1

In the entry that-trace effect in Glottopedia, the following sentence is shown as an ungrammatical example.

*Who did you think that would win?

But, I believe that the next sentence is grammatical.

Who that knows him doesn't love him?

What is the difference?

  • The second example is a relative clause construction with the understood relative pronoun as subject of the relative clause. Compare it with the almost grammatical "Who who knows him doesn't love him?" The relative pronoun is already at the beginning of the relative clause, so there is no movement, hence no trace. (I recall that this is controversial, and that the matter is argued in GPSG the book. I don't remember the details.) – Greg Lee Nov 3 '15 at 6:30
  • "whoever", not "whomever" (subject, not object) – Brian Hitchcock Nov 3 '15 at 6:46
  • Who knows him that doesn't love him? – Brian Hitchcock Nov 3 '15 at 6:47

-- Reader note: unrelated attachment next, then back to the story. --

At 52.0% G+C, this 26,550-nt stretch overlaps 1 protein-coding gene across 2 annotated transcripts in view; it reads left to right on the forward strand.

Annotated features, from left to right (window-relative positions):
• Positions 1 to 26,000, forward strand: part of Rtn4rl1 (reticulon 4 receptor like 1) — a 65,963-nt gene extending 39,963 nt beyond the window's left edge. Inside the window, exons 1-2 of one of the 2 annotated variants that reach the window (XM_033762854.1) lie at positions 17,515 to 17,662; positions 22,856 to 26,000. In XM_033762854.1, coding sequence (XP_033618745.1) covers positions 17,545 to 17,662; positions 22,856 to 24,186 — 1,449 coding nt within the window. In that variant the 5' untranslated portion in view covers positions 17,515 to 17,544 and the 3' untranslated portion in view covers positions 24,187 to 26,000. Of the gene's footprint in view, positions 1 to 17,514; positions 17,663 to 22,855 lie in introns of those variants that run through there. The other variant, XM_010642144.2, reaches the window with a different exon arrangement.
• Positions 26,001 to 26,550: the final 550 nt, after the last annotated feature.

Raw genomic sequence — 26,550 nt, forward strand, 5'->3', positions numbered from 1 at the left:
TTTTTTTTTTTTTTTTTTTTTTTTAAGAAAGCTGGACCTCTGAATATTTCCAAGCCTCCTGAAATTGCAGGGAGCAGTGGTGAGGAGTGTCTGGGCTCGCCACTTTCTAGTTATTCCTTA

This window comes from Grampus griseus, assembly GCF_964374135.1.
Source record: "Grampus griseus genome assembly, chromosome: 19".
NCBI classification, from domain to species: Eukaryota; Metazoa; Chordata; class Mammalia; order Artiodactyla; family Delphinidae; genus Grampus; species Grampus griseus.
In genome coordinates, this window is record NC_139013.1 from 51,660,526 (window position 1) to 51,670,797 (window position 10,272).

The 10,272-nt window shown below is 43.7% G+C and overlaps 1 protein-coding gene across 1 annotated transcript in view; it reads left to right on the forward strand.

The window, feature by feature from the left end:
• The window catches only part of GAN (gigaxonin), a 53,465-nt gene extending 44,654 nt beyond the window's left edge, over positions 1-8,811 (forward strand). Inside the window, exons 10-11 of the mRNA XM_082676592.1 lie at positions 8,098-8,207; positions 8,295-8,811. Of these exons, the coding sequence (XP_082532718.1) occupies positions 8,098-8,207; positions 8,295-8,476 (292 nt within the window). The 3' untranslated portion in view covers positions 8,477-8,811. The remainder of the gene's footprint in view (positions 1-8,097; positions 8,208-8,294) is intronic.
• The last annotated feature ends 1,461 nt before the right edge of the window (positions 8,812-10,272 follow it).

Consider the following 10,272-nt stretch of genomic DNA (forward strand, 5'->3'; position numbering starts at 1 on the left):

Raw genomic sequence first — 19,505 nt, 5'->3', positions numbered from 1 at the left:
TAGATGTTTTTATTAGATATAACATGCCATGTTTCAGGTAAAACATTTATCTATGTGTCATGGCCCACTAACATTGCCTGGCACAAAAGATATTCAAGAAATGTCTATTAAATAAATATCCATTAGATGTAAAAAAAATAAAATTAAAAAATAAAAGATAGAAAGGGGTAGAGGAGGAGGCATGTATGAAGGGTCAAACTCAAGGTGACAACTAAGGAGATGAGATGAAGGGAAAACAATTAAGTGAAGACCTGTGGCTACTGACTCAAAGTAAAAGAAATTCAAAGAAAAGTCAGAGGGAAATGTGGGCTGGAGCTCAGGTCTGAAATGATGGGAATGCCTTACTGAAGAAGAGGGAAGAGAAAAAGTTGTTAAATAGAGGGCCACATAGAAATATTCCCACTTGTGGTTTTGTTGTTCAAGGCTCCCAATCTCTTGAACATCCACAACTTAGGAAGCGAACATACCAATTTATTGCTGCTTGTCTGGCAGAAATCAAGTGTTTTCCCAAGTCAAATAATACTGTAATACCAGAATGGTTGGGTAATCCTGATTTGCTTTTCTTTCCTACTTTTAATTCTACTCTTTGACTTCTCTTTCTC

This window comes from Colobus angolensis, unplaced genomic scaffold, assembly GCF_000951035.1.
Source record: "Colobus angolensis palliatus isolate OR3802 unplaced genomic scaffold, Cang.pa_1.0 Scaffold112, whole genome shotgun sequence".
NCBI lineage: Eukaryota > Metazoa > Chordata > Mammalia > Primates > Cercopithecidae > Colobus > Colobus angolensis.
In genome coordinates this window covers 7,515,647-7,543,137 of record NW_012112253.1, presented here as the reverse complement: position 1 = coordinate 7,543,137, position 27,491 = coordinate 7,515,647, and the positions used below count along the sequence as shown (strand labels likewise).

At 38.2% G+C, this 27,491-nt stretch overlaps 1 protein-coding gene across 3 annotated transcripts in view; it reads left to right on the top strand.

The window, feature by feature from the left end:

2

You are correct—the first sentence is ungrammatical while the second is grammatical. The devil, as always, is in the details. Consider the description of the that-trace effect:

…the phenomenon that the complementizer (that) cannot be followed by a trace…

(Emphasis mine.)

In the first example, the “that” follows the trace. The sentence, prior to wh-movement, would be the following:

Did you think that she would win?

Therefore, the trace is at the position of the original “she,” which comes directly after the complementizer. Contrast this with the same transformation applied to the second sentence:

He that knows him doesn't love him?

In this example, the “he” precedes the “that,” so the that-t effect does not apply.

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